An attendant at Shell gas station pumps gas for a motorist in Hasbrouck Heights, N.J. on October 26, 2016.
Julio Cortez — AP
By Krishna Thakker
June 22, 2017

Gas prices have been falling for 20 straight days and it’s not stopping anytime soon.

The average price of gasoline is 10 cents less due to increased oil production rates, high gasoline inventory, and refinery rates, American Automobile Association (AAA) spokesperson Jeanette Casselano told Fortune. Consumer demand also seems to be down, with prices dipping as low as $2.25 in February. Prices “may very well drop lower than that in the coming days,” Casselano added.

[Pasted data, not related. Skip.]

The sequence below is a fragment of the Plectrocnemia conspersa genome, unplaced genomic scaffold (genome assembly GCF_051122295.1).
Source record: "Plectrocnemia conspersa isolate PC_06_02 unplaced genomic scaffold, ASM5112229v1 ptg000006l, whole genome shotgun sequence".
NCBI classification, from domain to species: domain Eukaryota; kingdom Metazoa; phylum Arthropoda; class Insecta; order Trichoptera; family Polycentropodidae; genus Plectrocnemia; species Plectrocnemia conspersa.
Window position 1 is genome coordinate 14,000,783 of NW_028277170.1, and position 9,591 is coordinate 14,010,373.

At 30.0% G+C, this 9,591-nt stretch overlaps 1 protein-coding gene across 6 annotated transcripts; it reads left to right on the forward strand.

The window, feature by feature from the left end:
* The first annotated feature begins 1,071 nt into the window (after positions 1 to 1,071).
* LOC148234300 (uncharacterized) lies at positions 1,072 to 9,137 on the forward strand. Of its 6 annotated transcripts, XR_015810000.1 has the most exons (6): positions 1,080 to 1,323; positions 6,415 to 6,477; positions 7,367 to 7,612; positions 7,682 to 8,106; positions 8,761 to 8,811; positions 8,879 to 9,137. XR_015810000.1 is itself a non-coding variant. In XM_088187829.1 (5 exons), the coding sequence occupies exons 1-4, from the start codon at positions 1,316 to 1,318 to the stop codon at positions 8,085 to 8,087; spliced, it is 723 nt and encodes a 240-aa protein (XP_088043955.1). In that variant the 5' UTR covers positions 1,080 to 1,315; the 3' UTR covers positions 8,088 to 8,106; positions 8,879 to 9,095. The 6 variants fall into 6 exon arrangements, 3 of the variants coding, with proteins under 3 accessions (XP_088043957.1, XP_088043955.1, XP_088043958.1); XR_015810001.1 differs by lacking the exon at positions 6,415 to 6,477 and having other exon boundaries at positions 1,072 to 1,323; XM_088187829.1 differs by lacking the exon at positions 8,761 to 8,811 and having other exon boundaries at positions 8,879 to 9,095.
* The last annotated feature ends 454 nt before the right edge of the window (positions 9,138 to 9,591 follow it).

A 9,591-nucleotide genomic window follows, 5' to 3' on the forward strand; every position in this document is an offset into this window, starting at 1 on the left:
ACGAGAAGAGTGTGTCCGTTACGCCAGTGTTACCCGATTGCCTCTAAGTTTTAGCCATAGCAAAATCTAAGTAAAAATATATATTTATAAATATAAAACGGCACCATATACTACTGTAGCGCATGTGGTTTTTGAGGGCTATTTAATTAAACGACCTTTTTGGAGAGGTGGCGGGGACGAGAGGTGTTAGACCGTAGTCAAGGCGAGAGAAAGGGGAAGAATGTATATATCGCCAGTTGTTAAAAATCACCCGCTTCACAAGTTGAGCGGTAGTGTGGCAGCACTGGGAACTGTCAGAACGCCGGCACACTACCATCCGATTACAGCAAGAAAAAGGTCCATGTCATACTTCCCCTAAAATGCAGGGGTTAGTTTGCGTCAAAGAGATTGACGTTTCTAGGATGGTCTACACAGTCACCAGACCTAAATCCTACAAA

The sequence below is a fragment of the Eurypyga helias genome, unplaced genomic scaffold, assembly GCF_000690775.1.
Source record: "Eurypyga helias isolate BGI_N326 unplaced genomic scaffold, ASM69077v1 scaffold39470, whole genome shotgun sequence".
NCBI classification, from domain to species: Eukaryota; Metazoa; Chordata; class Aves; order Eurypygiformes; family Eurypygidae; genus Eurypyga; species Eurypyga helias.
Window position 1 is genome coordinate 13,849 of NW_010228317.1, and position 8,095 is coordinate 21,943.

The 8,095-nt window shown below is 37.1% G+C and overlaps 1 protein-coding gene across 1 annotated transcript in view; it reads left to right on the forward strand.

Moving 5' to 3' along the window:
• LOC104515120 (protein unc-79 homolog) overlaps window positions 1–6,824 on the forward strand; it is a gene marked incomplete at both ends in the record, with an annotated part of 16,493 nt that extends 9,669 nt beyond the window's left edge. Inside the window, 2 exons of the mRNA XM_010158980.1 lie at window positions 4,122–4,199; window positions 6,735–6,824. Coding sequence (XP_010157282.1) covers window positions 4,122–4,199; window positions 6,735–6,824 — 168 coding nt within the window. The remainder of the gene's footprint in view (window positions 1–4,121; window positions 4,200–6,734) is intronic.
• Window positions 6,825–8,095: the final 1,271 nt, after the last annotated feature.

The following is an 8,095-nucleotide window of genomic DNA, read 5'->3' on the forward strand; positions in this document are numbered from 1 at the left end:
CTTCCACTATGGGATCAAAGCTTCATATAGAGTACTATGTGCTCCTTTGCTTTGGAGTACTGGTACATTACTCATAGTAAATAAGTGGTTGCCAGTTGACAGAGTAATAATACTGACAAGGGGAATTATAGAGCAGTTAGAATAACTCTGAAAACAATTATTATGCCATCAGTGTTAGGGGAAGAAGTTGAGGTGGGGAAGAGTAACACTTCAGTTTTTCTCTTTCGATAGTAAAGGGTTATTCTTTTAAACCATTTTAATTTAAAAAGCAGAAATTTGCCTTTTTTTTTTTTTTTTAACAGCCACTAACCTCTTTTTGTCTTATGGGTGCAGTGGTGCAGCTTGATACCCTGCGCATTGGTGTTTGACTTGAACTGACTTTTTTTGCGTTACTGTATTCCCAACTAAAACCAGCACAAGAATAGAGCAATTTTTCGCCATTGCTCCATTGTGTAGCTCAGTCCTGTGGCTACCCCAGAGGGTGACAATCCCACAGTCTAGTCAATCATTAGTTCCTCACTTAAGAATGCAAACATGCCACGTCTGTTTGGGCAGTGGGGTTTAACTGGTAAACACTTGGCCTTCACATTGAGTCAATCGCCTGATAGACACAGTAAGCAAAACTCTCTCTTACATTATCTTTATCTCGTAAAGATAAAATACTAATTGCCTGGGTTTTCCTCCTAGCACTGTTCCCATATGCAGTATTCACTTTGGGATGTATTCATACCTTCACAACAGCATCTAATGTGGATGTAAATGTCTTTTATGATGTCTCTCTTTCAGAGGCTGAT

Already, June’s gas prices are at a historical low for the summer travel season. Though it will likely raise a few cents due to the anticipated uptick in travel for the Fourth of July weekend, according to Casselano. The AAA forecasts more than 44 million Americans will travel at least 50 miles away from their homes to celebrate Independence day, a record high.

That said, Fourth of July isn’t enough to keep prices up at the pump.

“If consumer demand does not sustain or increase beyond the holiday, prices will likely drop back down,” Casselano said.

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